Video Surveillance 101
Use this to familiarize yourself with the basics of video-surveillance systems, from older to recent technologies. Some clients may use an older system or component to address a specified need. For others, recent systems are a better solution. The right configuration depends on a client’s circumstances, size, goals, budget or what problems need resolution.
Types of Systems
(Older to newer)
VCR-based Analog CCTV – Analog cameras are connected to a video cassette recorder which stored video on cassettes. All signals and devices were analog. CCTV stands for closed circuit television. In addition to the VCR, a quad/multiplexer device enabled views of four separate images on one monitor or record more cameras on one VCR. The quad/multiplexer can assign a given camera to specific monitors, enabling control-room operators to view multiple scenes simultaneously on separate monitors.
DVR-based CCTV – Arriving in the mid-1990s, this system connected analog cameras to a digital video recorder (DVR), which became the recording medium instead of the VCR. Analog feeds were digitized and compressed for storage. This eliminated the need for taped cassettes and users could search recorded video more quickly. Additionally, the DVR enabled quad/multiplexer functionality.
Network DVR Analog CCTV – As time moved on, the DVRs featured an Ethernet port for network connections. This made possible both remote viewing on PCs and system operation. In these systems, the main components are analog cameras, DVR, network switch and PCs in addition to coax and twisted-pair cabling. Although it represents a technological advance, the DVR had limitations regarding maintenance, upgrades, virus protection, etc.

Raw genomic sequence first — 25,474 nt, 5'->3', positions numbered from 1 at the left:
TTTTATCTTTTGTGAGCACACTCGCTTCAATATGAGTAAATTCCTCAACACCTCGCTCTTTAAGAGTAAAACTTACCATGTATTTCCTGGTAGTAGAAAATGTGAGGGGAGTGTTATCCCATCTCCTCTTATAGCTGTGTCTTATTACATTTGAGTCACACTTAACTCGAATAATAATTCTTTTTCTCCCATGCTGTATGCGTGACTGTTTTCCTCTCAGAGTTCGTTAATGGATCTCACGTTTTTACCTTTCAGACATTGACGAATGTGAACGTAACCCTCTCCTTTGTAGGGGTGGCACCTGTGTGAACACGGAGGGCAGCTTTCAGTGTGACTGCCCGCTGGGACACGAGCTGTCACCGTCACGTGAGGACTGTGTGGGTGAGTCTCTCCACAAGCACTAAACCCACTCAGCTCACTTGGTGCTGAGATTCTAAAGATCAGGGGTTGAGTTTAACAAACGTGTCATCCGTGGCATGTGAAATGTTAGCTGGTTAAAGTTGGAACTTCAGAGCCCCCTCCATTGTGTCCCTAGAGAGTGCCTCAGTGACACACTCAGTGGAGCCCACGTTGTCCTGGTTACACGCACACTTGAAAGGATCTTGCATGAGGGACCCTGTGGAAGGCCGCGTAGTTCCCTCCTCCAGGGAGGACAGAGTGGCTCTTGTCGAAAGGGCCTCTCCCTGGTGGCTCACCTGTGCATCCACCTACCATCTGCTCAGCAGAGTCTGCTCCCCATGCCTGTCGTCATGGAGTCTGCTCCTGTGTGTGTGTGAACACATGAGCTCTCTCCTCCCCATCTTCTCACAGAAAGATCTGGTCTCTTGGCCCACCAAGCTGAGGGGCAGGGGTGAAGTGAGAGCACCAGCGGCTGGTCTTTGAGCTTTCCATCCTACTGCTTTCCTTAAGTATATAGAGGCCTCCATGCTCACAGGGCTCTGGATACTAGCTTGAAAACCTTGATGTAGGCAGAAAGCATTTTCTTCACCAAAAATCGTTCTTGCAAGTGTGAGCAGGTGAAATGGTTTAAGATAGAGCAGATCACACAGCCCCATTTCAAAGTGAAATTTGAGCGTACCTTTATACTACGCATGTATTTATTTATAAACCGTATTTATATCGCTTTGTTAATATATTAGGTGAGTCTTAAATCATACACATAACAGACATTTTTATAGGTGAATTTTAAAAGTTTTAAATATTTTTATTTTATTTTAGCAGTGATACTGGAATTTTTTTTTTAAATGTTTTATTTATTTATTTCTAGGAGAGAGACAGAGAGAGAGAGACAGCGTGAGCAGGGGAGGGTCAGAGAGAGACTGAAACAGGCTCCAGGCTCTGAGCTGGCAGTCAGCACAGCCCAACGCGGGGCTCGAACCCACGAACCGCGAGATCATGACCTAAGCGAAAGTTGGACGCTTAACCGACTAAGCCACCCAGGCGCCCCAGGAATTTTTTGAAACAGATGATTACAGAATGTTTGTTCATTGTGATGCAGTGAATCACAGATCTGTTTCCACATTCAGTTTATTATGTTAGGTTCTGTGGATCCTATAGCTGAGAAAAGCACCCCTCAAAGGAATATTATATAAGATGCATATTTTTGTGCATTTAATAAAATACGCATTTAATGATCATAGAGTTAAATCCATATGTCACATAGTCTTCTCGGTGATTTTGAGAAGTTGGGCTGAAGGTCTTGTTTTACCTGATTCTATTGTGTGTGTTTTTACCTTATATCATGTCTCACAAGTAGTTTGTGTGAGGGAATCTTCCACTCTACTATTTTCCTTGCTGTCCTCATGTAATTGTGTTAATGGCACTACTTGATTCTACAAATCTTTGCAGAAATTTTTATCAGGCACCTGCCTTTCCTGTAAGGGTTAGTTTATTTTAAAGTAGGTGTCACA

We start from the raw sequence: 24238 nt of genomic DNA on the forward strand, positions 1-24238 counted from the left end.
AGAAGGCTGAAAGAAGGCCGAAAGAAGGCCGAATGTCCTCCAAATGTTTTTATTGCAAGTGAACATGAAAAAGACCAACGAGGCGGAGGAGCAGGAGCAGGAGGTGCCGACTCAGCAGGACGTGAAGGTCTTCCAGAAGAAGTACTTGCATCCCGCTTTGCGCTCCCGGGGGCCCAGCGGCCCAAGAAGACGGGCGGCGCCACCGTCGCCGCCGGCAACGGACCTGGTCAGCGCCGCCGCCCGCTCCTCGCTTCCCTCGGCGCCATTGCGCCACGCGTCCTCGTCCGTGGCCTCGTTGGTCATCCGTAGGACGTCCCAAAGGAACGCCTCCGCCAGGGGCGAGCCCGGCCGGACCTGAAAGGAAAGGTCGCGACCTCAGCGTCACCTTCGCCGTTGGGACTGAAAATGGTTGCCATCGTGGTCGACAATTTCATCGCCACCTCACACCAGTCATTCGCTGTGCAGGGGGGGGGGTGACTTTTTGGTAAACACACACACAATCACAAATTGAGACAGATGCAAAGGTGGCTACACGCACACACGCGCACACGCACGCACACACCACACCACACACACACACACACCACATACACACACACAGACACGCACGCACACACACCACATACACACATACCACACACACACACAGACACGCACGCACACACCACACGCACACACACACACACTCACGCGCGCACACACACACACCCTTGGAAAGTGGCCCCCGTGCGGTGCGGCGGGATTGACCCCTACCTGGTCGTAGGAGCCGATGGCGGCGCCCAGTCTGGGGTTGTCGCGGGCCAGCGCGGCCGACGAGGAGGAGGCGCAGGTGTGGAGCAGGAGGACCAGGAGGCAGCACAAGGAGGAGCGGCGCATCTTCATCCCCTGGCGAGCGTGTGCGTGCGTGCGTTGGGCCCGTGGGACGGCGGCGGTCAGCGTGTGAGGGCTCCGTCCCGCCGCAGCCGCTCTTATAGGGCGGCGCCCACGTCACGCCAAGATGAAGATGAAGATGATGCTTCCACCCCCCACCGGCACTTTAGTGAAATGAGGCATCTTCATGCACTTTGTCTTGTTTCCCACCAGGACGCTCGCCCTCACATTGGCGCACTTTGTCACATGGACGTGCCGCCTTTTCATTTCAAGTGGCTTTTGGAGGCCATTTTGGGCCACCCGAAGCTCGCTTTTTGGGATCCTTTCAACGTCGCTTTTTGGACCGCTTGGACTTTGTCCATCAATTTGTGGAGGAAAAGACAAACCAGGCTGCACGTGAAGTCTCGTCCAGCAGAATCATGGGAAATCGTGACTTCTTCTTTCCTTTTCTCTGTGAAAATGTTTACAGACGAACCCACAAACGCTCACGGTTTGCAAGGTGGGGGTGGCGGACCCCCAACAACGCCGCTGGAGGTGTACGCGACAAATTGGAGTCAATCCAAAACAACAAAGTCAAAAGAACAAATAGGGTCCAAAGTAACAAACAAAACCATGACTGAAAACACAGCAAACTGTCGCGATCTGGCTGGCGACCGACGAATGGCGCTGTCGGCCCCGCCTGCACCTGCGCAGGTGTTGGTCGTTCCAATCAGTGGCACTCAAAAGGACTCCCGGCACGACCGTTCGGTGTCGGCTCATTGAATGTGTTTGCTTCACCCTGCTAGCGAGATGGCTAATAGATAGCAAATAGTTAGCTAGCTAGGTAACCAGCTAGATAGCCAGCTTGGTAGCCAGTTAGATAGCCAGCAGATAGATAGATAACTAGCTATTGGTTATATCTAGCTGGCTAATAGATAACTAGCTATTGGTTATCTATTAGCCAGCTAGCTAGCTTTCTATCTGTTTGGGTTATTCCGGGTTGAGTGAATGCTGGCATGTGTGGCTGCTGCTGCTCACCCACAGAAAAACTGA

Video Encoder-based Network Video Systems – An open platform, this system uses a video encoder (or video server) to digitize and compress video sent by analog cameras. Video is sent over an IP network via a network switch to a PC server. This server runs the video management software or VMS and handles the recording function with better scalability.
Network Camera-based Video Systems – An entirely digital system, this development uses IP or network cameras, which digitizes the images within the camera; this digital format remains throughout the system to deliver strong and consistent image quality. Video is transported over an IP network using switches. The PC server handles recording. Video analytics, megapixel cameras, wireless functionality, ability to pan, tilt, zoom and other functions are accessible over IP.
Video Surveillance as a Service (VSaaS) – An on-demand, cloud-based video management system (VMS) compatible with a range of analog and IP security cameras. Unlike traditional systems, VSaaS does not require installation of an operating system, application software or the configuration of routers and cameras. There is no need to set up storage servers. Users can connect most existing cameras to a small bridge appliance, which enables connection to the cloud-based VMS. Cloud and on-site recording are available.
Note: Web cameras are typically used for such applications as Teams, Zoom or Skype video. These are not the same as IP Network or analog cameras. They don’t have recording functionality. They operate only when connected to a PC or laptop. Software must be installed on the PC to run the camera.
Sources: 1) Bulleted information based on Intelligent Network Video by Fredrik Nilsson of Axis Communications, CRC Press, Taylor & Francis Group, 2009. Updates based on August 2020 interviews with Advanced Global Communications. 2) Video Surveillance as a Service (VSaaS) based on 2019 interviews with Advanced Global Communications.